The Treasury Note Retirement Plan

A few weeks ago, I wrote an overview of what treasury notes, bonds, and bills are and how they work. In the discussion, I dropped this little tidbit which turned out to be alluring to a few of my readers:

I know of at least one person with several million dollars sitting in treasury notes; he lives rather well off of the coupon payments and still has enough left over to occasionally buy more bonds, which enables him to keep up with inflation. He plays a lot of golf, incidentally.

Let me give you an example of how this works. Let’s call my friend Bill. Bill has taken all of his money and invested it in six $500,000 treasury notes. He bought them all at face value one month apart, and they each have a coupon rate of 4.625%. Every month, then, Bill receives a coupon payment from the federal government on one of these notes in the amount of $4,625. This is more than adequate to cover Bill’s living expenses, so he keeps rolling the excess into more treasury notes every few months as a hedge against inflation, and when a note finishes, he uses that amount to buy another note immediately.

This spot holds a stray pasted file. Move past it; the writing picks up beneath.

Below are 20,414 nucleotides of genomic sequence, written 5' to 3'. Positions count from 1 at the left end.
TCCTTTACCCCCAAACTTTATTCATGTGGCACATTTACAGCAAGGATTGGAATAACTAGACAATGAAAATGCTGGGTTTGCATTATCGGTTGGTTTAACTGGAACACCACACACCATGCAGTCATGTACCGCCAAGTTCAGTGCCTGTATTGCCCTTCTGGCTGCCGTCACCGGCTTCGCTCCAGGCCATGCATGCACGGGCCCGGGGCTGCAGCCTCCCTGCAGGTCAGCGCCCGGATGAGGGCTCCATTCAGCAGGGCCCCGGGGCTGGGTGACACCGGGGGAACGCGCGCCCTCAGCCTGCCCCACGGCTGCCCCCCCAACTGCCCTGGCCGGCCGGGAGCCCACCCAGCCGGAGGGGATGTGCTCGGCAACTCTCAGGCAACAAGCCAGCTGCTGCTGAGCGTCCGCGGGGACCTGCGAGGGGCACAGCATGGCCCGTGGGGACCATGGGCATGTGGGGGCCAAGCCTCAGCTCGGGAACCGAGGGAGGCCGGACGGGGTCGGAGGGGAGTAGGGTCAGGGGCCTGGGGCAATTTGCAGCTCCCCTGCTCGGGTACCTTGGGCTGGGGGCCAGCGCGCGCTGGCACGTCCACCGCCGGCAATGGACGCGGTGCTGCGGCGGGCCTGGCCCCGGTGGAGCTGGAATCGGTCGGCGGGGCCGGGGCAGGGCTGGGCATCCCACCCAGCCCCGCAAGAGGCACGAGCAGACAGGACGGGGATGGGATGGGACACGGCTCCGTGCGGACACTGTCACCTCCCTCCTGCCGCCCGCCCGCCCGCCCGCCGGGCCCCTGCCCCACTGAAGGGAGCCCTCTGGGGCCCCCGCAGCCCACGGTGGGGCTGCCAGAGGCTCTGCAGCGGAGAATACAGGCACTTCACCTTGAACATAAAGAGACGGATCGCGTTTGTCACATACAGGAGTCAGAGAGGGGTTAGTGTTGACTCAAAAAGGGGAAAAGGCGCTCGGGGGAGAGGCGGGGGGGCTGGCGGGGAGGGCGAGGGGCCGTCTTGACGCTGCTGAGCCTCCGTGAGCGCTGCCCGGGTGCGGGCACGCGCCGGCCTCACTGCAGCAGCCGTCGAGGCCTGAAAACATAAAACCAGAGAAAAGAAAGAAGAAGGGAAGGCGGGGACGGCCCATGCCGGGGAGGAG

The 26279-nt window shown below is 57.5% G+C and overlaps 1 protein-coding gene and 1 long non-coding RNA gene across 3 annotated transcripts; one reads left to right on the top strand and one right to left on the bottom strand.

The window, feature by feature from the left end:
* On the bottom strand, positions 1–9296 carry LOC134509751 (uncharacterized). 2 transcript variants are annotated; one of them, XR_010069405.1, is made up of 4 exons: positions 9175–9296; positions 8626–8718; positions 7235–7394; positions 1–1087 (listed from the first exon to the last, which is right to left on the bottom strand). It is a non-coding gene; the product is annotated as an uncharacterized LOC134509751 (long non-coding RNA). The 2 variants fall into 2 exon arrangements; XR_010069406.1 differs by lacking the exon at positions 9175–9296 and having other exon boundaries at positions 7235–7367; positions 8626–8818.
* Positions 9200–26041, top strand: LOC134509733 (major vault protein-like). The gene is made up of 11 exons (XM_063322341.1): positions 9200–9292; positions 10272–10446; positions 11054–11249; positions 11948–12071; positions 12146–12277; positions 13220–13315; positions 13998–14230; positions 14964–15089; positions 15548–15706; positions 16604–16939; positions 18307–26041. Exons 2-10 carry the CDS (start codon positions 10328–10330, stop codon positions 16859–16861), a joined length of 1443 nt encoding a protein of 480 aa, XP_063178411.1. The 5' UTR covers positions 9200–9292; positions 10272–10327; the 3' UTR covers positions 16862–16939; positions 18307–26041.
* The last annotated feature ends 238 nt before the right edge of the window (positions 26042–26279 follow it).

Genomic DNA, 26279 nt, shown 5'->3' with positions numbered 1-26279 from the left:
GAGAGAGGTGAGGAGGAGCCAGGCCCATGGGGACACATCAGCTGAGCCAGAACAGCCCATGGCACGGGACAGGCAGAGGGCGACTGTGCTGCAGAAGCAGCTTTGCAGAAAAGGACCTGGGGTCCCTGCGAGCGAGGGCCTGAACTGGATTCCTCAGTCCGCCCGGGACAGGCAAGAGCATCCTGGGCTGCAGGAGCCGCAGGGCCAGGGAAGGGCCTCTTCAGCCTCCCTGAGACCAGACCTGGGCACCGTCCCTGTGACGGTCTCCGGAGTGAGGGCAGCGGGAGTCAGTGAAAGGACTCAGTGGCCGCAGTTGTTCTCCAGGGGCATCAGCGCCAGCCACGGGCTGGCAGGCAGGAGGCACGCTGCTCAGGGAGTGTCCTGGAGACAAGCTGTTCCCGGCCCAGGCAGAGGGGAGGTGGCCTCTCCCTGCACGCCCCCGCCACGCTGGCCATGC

Obviously, Bill set this up for himself over a long period of time and he did it in the days before great retirement accounts for individuals. He kept his money in a bank at first, but he realized that once his balance was sufficiently large, there were better opportunities to earn money without risk than a 0.5% savings account, so he purchased a treasury note, kept rolling the income over into more treasury notes, and added contributions over time. When the coupon payments added up to enough for him to retire, he did so.

4.625% is a pretty poor return… The return that Bill gets is based on what the government offers as a coupon rate over time and is also affected by market fluctuations. I won’t go into a lot of detail here except to say that when interest rates are low, Bill’s returns are low, and when interest rates are high, Bill’s returns are high. Thus, when rates are low, he only buys shorter term treasury notes (2 years), and when rates are pretty high, he buys longer term ones (10 years).

However, Bill knows that his investment will always make money, no matter what. His investments are backed by the federal government, and while the value of his notes might fluctuate, they’ll always bring in enough for him to live on. He buys longer term notes when the rates allow him to live large and buys shorter term notes when the rates aren’t so good, and over time, he’s beating inflation.

What about income tax? Treasury notes are completely exempt from state and local income taxes, so Bill files a “zero” return every year locally. For the federal tax, he just pays normal income tax on any income generated, as it’s not considered capital gains. Thus, his taxes each year are done in about fifteen minutes: how much did he bring in from his bonds, minus any deductibles he might have, then look up the number, write a check, and send it in.